We passed a couple of very studly fellows on bikes.  The road leads to a 13,000+ foot pass and these guys were doing it on muscle power.

Close to the top of the pass we came upon a group of llama grazing at the side of the highway.  Notice the thick coats on these animals: it gets very cold high up in the Andes.  Also note the very sparse grass. 

From the top of El Morado pass we got a great view of distant snow-covered peaks.

El Morado pass peaks out at 4170 meters above sea level.  This is over 13,000 feet  at 13,681 feet.  The road was steep and narrow and I am sure that it is a nightmare during the winters.  The area around the pass is well above tree line so only scrub brush was to be found by the grazing llamas.

Another high peak visible from the pass.

Descending down the other side of the pass we got a view of the huge Salinas Grandes dry lake.  This lake is at about 11,000 feet in an area known as the "altiplano".  The highway is also visible in the photo above.

A view in the opposite direction allowed us to see other distant, snow-covered peaks.

A pull-out on the highway allowed us to see a huge "hogback" ridge of exposed strata.

Lower, near 11,000 feet elevation, we got a clearer view of the Salinas Grandes.  This is a big lake covering about 200 square miles depending on the recent rains.  The salt crust in 6 feet thick in some areas.

Our path to San Antonio de las Cobres is shown above.  Neither Kathleen nor I knew that this national highway would be dirt.  Undaunted, we continued on.  This leg of the road is a little over 100km of questionable dirt road.  Recall that we are not driving Thor, our 5 ton Mercedes 4x4 truck, but rather a little Chevy 2wd sedan on 13" street tires with minimal ground clearance.

Soon after leaving the asphalt we spotted these vicuas in the scrub brush.

There were feral donkeys in the brush as well.  These animals got loose from early miners and explorers and are hearty enough to survive the harsh Andean winters and sparse vegetation.

We followed the dirt road for about 35km before we came upon another traveler broken down at the side of the road.  I asked if he needed assistance and he said "no".  His car was similar to ours, so I inquired about the state of the road ahead.  He said that the road was the "same as or worse" than the part that we had already suffered.  I say suffered because the track was heavily wash-boarded and we had high-centered the car on sand/silt crossings on a number of places.  Our max speed was 40kph (25 mph and that was beating us to death) and we had 100km to go (and it was about 1400hrs).  We considered our objective carefully and in the end decided that "descretion is the better part of valor" and turned around and headed back over the 13,681 foot pass to Purmamarca.  On the way out, we we passed oncoming traffic of cars as small or smaller than our rental coming at us like a bat out of hell.  These were clearly locals that were familiar with the road conditions (or terminally stupid).  When we arrived in Purmamarca we found a nice hotel and Kathleen later read in the travel guide that our destination was a "dusty mining town of 3,600 people with only one hotel".  Further research showed that the other leg of our planned path was a 4wd-only trail which our little Chevy would never have survived.  We could have, of course, left San Antonio de los  Cobres by retracing our path over the wash-boarded dirt, but what what fun would that have been?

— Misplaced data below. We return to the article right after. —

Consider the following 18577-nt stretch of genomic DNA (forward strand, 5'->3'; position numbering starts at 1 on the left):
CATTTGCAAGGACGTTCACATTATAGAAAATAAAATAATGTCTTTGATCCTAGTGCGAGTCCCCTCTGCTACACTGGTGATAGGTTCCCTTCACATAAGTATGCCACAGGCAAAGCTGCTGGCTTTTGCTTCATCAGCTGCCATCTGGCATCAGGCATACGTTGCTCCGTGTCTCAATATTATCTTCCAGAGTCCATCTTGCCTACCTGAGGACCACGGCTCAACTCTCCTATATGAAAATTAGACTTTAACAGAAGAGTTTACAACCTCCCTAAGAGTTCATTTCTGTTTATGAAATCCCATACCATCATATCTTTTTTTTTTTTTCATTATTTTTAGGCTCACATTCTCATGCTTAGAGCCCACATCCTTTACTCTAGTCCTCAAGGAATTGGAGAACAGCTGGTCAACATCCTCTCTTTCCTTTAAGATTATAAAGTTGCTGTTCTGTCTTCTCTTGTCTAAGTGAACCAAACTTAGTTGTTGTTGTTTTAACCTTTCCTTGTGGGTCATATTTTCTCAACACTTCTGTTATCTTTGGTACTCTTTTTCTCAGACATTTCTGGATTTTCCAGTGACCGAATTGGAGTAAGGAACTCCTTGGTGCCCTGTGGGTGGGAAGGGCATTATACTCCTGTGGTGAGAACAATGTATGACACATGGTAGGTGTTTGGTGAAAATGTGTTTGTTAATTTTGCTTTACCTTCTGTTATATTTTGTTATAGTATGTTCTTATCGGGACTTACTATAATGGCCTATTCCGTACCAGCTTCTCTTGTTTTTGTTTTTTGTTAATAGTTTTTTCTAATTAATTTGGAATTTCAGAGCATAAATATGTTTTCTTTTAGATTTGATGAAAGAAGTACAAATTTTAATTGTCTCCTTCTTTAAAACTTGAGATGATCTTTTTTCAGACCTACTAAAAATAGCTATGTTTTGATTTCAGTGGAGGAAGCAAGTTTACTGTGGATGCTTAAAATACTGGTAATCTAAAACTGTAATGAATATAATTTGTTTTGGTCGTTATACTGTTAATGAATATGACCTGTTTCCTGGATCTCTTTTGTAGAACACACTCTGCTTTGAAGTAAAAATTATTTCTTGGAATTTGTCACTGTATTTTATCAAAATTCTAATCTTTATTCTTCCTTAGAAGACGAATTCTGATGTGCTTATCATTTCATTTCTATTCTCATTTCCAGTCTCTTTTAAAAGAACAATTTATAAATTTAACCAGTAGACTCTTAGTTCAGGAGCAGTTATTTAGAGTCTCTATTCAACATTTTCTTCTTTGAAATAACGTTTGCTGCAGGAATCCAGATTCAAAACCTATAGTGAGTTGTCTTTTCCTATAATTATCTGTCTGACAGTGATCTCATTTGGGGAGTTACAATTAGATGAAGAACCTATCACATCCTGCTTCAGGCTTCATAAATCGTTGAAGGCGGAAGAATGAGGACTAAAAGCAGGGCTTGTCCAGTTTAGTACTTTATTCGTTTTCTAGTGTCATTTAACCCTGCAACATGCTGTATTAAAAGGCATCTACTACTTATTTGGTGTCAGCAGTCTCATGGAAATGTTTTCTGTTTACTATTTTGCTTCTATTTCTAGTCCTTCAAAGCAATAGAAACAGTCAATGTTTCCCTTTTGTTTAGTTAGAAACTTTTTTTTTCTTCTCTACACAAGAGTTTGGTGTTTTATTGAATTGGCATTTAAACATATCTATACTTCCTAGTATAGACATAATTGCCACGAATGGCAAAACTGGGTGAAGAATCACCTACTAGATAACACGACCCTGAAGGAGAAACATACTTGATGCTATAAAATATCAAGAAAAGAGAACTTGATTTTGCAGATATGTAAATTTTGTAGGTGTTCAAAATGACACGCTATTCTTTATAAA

The summary here is to do your fact-checking before travel, not after.  We were lucky that in the 75km or so of dirt that we did, that the car did not suffer any failures.  I was driving carefully and avoiding obstacles to the amount possible, but the reality is that on any dirt road, your car/truck/motorcycle will get hammered.  And, if there was a failure (in addition to the rental car charges) it could have been a 100km walk out to the paved road.  I doubt that one could carry sufficient water to walk 100km at 11,000 feet.